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Open Access Publications from the University of California

Between Duty and Romance: The Attraction of Sounding “Black” in Paris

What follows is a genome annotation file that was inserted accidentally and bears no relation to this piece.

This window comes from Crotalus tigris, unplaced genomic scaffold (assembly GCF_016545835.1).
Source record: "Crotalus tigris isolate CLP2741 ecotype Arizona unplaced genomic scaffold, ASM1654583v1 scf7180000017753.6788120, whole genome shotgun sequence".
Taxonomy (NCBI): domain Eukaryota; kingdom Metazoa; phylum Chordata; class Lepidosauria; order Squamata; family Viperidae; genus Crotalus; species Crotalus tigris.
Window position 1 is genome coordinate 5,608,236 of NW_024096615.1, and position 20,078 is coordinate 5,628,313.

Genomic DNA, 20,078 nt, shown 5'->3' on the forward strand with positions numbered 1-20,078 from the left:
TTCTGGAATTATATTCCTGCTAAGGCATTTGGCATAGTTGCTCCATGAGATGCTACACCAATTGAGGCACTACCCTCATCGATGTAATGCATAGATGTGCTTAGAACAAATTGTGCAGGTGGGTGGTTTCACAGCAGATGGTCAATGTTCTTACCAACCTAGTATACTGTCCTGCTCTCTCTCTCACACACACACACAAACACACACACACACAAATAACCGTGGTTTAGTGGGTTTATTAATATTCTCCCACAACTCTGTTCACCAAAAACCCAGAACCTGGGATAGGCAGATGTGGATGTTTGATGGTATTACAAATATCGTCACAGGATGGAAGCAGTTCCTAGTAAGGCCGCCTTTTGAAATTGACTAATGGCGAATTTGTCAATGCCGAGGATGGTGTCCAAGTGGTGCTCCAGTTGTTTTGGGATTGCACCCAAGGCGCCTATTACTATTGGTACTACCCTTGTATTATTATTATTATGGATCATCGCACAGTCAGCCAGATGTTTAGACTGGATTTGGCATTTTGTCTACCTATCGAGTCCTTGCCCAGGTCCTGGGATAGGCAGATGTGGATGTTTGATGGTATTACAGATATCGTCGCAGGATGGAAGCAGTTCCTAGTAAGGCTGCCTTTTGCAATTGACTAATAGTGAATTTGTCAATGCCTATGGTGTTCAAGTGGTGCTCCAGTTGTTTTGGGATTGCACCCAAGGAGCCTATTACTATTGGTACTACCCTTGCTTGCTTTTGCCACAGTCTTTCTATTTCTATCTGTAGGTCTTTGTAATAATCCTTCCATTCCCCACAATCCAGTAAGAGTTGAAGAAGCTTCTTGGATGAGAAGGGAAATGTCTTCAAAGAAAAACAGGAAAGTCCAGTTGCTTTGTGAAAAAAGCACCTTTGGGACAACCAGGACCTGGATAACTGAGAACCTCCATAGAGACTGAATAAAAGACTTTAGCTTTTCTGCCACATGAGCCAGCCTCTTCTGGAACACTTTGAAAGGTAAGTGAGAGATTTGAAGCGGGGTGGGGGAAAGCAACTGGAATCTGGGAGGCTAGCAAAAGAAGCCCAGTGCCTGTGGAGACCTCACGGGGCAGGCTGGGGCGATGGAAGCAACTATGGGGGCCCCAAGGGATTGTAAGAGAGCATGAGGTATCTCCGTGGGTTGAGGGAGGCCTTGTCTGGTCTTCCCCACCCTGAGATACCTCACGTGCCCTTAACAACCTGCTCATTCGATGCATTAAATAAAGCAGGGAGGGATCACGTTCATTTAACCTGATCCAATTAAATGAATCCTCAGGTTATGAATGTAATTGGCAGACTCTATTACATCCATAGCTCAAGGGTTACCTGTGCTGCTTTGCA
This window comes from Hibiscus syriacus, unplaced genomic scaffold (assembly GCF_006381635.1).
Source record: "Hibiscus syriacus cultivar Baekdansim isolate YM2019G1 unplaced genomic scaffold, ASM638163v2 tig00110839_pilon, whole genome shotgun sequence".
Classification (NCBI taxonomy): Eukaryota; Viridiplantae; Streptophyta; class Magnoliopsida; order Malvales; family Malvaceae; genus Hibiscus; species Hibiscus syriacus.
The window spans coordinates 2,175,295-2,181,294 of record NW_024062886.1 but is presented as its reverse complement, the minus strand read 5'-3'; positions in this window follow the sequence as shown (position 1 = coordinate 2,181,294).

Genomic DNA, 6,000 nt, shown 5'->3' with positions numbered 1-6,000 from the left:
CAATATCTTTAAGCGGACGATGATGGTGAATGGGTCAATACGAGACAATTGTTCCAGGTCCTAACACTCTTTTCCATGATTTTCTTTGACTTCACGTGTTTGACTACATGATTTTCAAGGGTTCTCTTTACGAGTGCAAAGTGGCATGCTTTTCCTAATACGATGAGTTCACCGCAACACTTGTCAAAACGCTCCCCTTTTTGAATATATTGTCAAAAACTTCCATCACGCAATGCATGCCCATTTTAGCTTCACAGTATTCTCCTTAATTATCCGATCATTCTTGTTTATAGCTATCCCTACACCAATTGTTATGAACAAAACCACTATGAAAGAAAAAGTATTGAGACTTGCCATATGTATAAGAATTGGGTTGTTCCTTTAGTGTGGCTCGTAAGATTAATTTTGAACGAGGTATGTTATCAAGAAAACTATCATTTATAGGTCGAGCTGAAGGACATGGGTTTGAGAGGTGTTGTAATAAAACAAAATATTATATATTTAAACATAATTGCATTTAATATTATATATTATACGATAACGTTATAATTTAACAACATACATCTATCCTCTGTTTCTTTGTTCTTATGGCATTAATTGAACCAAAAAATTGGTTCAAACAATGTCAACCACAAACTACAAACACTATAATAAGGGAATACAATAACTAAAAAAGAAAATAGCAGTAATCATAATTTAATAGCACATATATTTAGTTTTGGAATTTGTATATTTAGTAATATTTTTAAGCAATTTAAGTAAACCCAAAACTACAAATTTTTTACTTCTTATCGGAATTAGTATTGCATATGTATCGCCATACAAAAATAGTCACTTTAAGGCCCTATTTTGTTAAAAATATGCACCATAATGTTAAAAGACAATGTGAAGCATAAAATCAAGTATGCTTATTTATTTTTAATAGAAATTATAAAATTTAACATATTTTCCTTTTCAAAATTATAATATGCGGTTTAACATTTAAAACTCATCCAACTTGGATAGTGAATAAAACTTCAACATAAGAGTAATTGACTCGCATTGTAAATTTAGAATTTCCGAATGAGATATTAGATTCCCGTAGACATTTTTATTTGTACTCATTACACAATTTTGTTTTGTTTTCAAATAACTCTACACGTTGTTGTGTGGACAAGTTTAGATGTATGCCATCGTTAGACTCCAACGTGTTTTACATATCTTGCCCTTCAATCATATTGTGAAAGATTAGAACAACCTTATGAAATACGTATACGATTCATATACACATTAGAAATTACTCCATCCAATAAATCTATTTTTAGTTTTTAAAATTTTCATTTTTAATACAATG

The histories of Black Americans who significantly influenced French life and culture in Paris are hardly marked or visible across the most frequented tourist destinations or within state-sponsored museums dedicated to national history. Instead, certain tourist-oriented live performances constitute audible monuments to Black soldiers and musicians. Audible monuments are sound objects constructed through live orature, collective participation, or sound-producing movements that recall history and memory for the purpose of witness engagement or tourist consumption. Toward a critical analysis grounded in performance studies theory this essay first replays and reinterprets the music and military histories shared between African-descended US soldiers and the nation of France as a gendered and misaligned romance, and then suggests how performance events like the tours of “Black Paris” can rehearse that romance and then rupture it by a contemporary African presence.


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